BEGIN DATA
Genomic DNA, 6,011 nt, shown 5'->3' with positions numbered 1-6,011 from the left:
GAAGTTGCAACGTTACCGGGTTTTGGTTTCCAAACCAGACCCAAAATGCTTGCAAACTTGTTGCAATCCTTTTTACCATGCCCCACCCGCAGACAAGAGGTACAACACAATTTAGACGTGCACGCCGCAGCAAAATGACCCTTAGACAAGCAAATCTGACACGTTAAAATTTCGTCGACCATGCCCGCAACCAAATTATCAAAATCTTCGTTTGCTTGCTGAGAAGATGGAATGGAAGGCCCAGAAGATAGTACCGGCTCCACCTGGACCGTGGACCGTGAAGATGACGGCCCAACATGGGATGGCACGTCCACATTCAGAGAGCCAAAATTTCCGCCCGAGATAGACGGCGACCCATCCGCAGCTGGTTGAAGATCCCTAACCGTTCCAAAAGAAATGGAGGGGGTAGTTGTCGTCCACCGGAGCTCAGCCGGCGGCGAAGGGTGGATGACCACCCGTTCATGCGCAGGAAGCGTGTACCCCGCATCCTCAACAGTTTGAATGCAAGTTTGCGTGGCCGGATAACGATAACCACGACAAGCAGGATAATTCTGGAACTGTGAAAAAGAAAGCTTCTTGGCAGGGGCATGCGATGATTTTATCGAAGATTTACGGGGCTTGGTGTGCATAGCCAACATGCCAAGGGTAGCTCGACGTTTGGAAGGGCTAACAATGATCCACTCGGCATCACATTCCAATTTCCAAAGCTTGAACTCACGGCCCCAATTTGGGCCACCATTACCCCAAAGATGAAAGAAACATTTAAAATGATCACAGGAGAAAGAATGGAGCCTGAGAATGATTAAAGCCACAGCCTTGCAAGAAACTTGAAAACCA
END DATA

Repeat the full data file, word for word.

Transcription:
Genomic DNA, 6,011 nt, shown 5'->3' with positions numbered 1-6,011 from the left:
GAAGTTGCAACGTTACCGGGTTTTGGTTTCCAAACCAGACCCAAAATGCTTGCAAACTTGTTGCAATCCTTTTTACCATGCCCCACCCGCAGACAAGAGGTACAACACAATTTAGACGTGCACGCCGCAGCAAAATGACCCTTAGACAAGCAAATCTGACACGTTAAAATTTCGTCGACCATGCCCGCAACCAAATTATCAAAATCTTCGTTTGCTTGCTGAGAAGATGGAATGGAAGGCCCAGAAGATAGTACCGGCTCCACCTGGACCGTGGACCGTGAAGATGACGGCCCAACATGGGATGGCACGTCCACATTCAGAGAGCCAAAATTTCCGCCCGAGATAGACGGCGACCCATCCGCAGCTGGTTGAAGATCCCTAACCGTTCCAAAAGAAATGGAGGGGGTAGTTGTCGTCCACCGGAGCTCAGCCGGCGGCGAAGGGTGGATGACCACCCGTTCATGCGCAGGAAGCGTGTACCCCGCATCCTCAACAGTTTGAATGCAAGTTTGCGTGGCCGGATAACGATAACCACGACAAGCAGGATAATTCTGGAACTGTGAAAAAGAAAGCTTCTTGGCAGGGGCATGCGATGATTTTATCGAAGATTTACGGGGCTTGGTGTGCATAGCCAACATGCCAAGGGTAGCTCGACGTTTGGAAGGGCTAACAATGATCCACTCGGCATCACATTCCAATTTCCAAAGCTTGAACTCACGGCCCCAATTTGGGCCACCATTACCCCAAAGATGAAAGAAACATTTAAAATGATCACAGGAGAAAGAATGGAGCCTGAGAATGATTAAAGCCACAGCCTTGCAAGAAACTTGAAAACCA